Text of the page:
I also flatter myself that I can comprehend a thousand years. One day long ago I stood in the reliquary of the cathedral in Santiago de Compostela in northwestern Spain, contemplating the marble steps that led down to the display of a fingerbone of the Apostle James, noting soberly that a thousand years' worth of pilgrims had worn deep foot-shaped twin grooves into the stone. It was quite eerie to think that those stones had begun to be ground down by the worn shoes of hopeful people at some point in the Norman Conquest of Britain. The wearing away of the stone had continued through the Magna Carta, the discovery of America, the Protestant Reformation, the Counter-Reformation, the Enlightenment, the American Revolution, the Napoleonic Wars, the First and Second World Wars, and on up to today. A thousand years.

Still, of course, nothing but a geological eye-blink. My little striated rock snaps its fingers and barks a contemptuous laugh.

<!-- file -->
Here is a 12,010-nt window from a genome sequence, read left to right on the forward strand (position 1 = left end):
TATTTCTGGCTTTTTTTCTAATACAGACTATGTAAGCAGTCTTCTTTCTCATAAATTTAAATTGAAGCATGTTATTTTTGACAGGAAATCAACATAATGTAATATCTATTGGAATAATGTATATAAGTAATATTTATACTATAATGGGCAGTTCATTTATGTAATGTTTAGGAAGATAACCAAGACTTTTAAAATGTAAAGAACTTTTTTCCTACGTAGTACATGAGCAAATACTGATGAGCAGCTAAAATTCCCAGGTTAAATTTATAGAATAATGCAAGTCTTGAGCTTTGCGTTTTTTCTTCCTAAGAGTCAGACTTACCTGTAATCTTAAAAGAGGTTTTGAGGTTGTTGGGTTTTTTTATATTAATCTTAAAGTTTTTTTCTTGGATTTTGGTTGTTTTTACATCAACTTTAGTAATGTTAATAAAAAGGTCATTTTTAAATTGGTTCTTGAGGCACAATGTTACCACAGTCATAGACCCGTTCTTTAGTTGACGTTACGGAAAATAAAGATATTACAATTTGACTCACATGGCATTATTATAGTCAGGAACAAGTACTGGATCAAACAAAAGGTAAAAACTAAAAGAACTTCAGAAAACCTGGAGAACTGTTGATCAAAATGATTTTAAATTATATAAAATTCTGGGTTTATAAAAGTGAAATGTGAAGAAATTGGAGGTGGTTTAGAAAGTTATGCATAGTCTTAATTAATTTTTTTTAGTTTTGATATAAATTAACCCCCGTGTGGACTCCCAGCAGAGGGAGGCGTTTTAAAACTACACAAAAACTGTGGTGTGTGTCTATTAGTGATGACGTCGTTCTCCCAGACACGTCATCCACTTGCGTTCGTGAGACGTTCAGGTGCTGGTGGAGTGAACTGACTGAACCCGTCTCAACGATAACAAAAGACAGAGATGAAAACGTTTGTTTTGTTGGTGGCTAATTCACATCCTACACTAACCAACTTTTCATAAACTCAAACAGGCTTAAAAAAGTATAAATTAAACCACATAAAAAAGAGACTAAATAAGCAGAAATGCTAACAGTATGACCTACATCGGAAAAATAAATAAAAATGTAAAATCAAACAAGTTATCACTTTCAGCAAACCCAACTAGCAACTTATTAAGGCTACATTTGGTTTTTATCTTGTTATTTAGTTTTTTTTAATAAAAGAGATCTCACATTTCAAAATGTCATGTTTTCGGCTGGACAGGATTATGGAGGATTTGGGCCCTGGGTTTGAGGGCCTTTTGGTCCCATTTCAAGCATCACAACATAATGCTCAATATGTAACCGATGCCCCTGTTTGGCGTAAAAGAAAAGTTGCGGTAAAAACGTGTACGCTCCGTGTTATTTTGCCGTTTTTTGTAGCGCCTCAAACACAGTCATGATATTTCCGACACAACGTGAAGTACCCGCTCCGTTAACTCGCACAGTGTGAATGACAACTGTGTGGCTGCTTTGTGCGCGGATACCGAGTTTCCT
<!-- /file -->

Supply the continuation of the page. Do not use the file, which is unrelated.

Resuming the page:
Now, try to wrap your brain around A THOUSAND THOUSAND YEARS. Not one time through all that stuff up there, not ten times through, not even simply many times. I mean TEN HUNDRED TIMES TEN HUNDRED YEARS. All of that stuff, from William the Conqueror down (aaaaaall the way down!) to George W. Bush, a thousand times. We can say "a million years" to ourselves over and over, and never understand what we mean. It's simply too immense a thing to comprehend.

In the history of this planet, it's the Second Hand going around the clock ONCE. That's ONE MINUTE, in Geology Time.

So I don't hold much (not much) contempt for people who insist against overwhelming evidence that Grandpa Weren't No Monkey. That little striated rock that just crumbled in your hand, that little clod of schmutz that you just hamfisted into dust, that rock is, quite literally, older than you can possibly understand....

The impulse against Darwinian evolution arises from an understandable desire for certainty, against random chance. Of course it also arises from just good ol' human hubris, from a refusal (or inability) to acknowledge the relatively recent discovery that we've inhabited a 4.5 billion-year-old rock in space for the tiniest, most infinitessimally insignificant doink of its existence. We can't possibly be an accident! We must be here for a reason!

Here's Richard Dawkins, in his concluding paragraphs to The Blind Watchmaker: